The maximum height an insect can fly depends on numerous factors, such as the abilities of its species and the weather conditions of the day. For example, there are records of invertebrates flying at altitudes greater than 4 km, such as bumblebees of the genus Bombus. In quite atypical situations, they reached a height of 5.6 km. However, this is not usually the rule for most species.
Generally speaking, “we can capture insects at 1.5 km or 1.8 km altitude”, explains Phil Pellitteri, a researcher at the University of Wisconsin-Madison, in the United States. It is worth remembering that, for invertebrates, “the wind has a great impact on the movement of insects, and it is difficult to know whether they are flying or drifting,” he adds.
It may seem curious, but some insects – even with wings – take advantage of storms to travel great distances and reach heights, like aphids. “Usually [they] arrive after a big storm has passed,” says Pellitteri.
Can insects fly higher than Mount Everest?
Published in the scientific journal Biology Letters , an article by researchers at the University of California sought ways to calculate what maximum attitude a drone of the Bombus impetuosus species could reach.
In the 2014 study, the scientists claim to have found that “Individuals of the species have substantial aerodynamic reserves and can sustain hovering, under hypobaric [low pressure], at altitudes greater than 9 km, i.e. higher than Mount Everest. “.
To reach this conclusion, the study authors released ambient drones that simulated the pressure found in environments over 8 km in altitude. In fact, two specimens overcame this pressure and flew in air pressures corresponding to altitudes higher than the peak of Mount Everest — considered the highest point on Earth .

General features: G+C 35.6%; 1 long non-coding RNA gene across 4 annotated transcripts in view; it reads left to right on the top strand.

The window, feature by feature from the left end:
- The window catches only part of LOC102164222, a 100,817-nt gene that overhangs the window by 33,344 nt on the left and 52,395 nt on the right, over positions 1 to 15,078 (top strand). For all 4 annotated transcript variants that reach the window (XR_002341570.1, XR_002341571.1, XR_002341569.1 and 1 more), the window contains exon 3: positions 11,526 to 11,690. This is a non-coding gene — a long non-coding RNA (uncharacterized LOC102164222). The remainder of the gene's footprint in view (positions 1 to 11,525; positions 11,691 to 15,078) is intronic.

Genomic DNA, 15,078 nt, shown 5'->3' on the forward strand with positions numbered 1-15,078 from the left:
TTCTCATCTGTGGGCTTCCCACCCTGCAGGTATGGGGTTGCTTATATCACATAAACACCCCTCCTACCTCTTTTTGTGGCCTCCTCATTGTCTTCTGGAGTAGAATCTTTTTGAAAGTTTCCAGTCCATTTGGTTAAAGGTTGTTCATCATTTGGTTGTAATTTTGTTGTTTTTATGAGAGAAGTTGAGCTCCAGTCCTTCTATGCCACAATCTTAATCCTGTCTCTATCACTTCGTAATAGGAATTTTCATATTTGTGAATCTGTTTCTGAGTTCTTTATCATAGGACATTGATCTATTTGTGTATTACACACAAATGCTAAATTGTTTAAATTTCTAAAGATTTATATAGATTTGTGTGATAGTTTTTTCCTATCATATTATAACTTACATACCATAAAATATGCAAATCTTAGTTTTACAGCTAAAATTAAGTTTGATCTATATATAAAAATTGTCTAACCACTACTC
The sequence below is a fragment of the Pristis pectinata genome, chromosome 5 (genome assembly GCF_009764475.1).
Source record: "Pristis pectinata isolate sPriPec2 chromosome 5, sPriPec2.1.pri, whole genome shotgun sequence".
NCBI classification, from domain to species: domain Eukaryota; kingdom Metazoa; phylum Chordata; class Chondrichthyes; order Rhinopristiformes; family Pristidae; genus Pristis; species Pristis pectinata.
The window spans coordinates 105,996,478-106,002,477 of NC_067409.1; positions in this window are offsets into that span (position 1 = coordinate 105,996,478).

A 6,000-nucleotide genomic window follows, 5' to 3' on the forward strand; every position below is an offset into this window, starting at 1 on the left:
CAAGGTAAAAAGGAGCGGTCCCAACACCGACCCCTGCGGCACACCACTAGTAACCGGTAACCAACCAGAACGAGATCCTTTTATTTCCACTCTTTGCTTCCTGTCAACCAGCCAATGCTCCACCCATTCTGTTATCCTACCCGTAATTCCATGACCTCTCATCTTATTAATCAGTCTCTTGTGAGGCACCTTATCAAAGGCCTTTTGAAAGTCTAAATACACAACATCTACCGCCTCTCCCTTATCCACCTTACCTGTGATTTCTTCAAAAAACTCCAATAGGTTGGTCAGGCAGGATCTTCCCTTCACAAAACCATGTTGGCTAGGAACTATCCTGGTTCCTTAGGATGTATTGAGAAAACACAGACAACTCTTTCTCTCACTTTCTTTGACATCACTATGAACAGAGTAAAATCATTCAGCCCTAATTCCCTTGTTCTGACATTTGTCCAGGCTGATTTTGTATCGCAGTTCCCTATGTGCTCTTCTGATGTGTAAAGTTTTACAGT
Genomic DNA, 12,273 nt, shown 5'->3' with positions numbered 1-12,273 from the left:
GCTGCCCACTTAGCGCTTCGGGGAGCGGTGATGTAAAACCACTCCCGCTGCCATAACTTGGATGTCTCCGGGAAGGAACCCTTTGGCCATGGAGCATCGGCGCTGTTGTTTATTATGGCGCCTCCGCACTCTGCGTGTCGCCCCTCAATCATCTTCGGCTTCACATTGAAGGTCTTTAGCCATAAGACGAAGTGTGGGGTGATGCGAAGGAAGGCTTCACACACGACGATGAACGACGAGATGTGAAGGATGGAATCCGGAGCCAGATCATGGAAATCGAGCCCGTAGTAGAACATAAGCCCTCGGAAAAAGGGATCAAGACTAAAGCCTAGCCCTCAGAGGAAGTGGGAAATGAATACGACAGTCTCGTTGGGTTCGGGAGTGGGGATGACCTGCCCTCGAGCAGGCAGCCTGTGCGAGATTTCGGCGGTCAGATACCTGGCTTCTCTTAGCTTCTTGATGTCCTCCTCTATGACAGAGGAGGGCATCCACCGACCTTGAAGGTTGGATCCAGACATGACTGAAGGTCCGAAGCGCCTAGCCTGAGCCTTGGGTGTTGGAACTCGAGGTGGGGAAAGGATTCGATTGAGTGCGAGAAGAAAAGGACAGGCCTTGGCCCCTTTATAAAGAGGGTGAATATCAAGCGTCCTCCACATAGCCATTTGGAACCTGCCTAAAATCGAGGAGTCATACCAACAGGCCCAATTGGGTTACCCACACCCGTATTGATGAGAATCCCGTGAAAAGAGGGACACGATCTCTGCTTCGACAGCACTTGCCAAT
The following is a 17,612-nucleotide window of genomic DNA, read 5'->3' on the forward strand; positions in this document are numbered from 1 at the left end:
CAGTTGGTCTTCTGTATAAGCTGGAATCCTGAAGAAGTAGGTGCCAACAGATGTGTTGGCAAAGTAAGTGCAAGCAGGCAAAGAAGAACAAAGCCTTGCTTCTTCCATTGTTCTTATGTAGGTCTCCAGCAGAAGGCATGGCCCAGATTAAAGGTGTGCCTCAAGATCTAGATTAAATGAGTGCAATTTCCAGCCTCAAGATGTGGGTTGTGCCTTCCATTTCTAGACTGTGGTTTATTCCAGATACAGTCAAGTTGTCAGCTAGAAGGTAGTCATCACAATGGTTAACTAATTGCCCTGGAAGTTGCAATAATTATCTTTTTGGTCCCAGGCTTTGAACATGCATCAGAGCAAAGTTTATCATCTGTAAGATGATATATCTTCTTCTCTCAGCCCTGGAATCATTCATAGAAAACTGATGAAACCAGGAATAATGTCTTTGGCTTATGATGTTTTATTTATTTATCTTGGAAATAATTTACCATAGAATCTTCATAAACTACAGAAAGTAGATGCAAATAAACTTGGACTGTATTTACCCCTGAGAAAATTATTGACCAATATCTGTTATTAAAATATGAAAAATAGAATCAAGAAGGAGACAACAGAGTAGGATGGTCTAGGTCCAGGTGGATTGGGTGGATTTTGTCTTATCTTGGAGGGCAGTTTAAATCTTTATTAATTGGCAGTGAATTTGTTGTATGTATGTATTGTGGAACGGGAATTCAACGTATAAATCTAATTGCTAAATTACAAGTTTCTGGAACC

While the extraordinary feat of bumblebees is possible in the laboratory, it could hardly be replicated in a natural environment. Before reaching this height, the insects would end up frozen and plummet back to the ground.
What limits the flight height of insects?
To understand, there are three main factors that limit the altitude that insects can fly:
Oxygen availability — yes, insects breathe, even if they don’t have lungs.
The higher we are above sea level, the more the density and pressure of the atmosphere decrease. Under these conditions, the air becomes thinner, which reduces the impact of the insect’s wing movement. It’s as if the wings have less to push down. In parallel, the invertebrate suffers from the difficulty of getting air to breathe. Lastly, there is the issue of the temperature that can freeze it . For all this, insects do not reach Mount Everest and remain at much lower altitudes.
Source: Biology Letters and University of Wisconsin-Madison